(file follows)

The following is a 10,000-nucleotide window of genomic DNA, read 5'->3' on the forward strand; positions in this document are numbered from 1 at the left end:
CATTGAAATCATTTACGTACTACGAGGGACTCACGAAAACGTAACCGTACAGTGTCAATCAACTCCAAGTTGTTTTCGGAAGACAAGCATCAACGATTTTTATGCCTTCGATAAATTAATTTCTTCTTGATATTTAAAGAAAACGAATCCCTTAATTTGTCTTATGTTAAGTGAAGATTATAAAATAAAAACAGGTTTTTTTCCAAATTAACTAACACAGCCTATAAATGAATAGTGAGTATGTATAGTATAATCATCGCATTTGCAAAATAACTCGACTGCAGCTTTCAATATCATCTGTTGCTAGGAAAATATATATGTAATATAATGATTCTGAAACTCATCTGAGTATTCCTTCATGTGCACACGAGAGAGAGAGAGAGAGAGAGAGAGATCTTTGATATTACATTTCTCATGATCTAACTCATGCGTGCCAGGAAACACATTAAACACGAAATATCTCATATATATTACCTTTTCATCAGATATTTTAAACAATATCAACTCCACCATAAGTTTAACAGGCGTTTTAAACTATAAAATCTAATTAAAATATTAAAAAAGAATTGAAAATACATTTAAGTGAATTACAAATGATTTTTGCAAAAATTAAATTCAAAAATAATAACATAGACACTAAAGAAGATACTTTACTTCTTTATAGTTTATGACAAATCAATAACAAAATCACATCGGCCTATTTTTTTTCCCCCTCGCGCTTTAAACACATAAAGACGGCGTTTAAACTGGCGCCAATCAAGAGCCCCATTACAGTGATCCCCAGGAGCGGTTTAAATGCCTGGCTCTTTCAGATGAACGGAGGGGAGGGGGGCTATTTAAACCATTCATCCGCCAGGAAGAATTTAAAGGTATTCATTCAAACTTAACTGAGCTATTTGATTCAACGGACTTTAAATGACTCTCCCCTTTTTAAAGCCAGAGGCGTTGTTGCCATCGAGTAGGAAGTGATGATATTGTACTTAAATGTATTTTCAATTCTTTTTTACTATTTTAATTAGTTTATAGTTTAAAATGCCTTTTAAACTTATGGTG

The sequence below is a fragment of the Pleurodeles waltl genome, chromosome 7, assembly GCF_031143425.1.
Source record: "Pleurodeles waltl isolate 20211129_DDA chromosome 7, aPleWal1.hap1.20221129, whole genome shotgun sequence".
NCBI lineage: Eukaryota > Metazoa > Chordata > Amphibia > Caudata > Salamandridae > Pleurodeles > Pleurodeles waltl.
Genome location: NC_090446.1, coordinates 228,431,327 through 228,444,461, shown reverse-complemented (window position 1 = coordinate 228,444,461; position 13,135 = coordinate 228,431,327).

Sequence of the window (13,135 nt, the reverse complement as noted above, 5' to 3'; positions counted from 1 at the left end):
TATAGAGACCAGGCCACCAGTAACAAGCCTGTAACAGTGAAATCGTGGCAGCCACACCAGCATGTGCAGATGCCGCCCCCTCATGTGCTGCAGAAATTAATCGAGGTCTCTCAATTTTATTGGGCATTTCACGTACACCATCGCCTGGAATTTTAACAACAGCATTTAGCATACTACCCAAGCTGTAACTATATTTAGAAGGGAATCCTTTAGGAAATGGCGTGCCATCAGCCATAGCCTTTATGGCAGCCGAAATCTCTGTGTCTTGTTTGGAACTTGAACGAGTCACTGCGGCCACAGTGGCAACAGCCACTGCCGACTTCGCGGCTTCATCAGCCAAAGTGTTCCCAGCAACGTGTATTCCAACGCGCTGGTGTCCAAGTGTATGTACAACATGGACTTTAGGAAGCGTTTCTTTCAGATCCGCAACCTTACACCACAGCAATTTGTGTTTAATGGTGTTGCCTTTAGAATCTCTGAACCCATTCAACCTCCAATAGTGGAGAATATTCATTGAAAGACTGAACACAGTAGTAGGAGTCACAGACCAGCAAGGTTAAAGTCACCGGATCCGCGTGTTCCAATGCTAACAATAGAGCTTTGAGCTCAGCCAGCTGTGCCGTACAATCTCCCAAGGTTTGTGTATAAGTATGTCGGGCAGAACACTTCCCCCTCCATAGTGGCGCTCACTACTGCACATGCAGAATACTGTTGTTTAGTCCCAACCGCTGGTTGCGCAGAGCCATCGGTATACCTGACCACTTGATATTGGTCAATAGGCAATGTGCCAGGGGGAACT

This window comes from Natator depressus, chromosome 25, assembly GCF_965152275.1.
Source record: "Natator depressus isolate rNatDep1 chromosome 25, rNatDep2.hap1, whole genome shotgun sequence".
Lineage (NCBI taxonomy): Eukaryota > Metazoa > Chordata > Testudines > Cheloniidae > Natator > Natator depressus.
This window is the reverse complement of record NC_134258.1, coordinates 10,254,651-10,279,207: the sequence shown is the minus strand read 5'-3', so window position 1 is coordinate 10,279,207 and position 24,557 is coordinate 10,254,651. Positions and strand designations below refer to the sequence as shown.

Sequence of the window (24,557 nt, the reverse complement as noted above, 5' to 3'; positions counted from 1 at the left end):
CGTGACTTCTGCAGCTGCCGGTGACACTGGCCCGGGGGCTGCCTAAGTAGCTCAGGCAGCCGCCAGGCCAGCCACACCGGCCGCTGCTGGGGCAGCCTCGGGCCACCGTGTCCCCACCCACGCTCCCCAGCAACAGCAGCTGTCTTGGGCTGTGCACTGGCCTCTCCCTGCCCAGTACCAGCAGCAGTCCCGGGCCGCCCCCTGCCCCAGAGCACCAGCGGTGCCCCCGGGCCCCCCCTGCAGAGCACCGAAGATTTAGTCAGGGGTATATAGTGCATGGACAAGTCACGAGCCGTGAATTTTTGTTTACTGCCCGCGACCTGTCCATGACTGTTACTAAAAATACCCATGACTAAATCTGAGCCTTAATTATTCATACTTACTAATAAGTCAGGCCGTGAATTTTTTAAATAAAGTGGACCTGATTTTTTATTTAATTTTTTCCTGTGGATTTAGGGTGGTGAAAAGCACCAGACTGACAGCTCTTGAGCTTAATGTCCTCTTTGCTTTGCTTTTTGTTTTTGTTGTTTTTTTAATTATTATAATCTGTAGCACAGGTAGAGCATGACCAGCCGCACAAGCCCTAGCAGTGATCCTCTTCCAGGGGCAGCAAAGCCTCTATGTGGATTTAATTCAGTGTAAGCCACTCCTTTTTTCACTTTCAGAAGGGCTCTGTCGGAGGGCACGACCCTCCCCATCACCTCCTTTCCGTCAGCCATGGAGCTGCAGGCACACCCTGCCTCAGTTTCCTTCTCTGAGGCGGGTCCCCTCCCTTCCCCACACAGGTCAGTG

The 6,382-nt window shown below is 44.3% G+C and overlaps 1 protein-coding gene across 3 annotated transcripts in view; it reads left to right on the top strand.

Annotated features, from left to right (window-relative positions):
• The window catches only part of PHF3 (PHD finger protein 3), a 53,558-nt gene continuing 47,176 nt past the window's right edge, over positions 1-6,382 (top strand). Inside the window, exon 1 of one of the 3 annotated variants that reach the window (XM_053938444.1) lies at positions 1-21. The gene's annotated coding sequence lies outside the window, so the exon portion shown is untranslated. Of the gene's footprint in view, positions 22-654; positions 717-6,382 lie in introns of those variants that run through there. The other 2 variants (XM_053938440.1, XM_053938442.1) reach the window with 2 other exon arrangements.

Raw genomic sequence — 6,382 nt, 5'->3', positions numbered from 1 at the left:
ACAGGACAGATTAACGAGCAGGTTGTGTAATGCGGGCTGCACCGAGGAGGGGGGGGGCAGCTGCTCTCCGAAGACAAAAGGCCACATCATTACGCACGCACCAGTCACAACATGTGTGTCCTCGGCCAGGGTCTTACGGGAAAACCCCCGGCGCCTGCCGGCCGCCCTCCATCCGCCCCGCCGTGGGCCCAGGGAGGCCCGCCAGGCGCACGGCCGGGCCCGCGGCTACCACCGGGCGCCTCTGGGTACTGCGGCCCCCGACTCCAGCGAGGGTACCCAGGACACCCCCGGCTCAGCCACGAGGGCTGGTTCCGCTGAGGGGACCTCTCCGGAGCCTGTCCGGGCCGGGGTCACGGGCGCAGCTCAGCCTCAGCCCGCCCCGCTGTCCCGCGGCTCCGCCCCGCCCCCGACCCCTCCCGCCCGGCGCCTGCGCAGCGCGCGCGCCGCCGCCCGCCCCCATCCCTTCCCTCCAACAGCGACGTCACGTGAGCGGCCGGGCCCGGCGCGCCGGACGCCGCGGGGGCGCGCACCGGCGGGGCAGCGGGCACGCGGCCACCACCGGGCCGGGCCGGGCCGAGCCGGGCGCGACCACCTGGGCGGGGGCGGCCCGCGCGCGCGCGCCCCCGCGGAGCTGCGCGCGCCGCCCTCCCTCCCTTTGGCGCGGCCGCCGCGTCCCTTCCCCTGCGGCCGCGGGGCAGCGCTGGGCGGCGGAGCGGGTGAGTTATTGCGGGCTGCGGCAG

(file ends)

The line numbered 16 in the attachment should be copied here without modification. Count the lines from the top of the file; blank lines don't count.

Annotated features, from left to right (window-relative positions):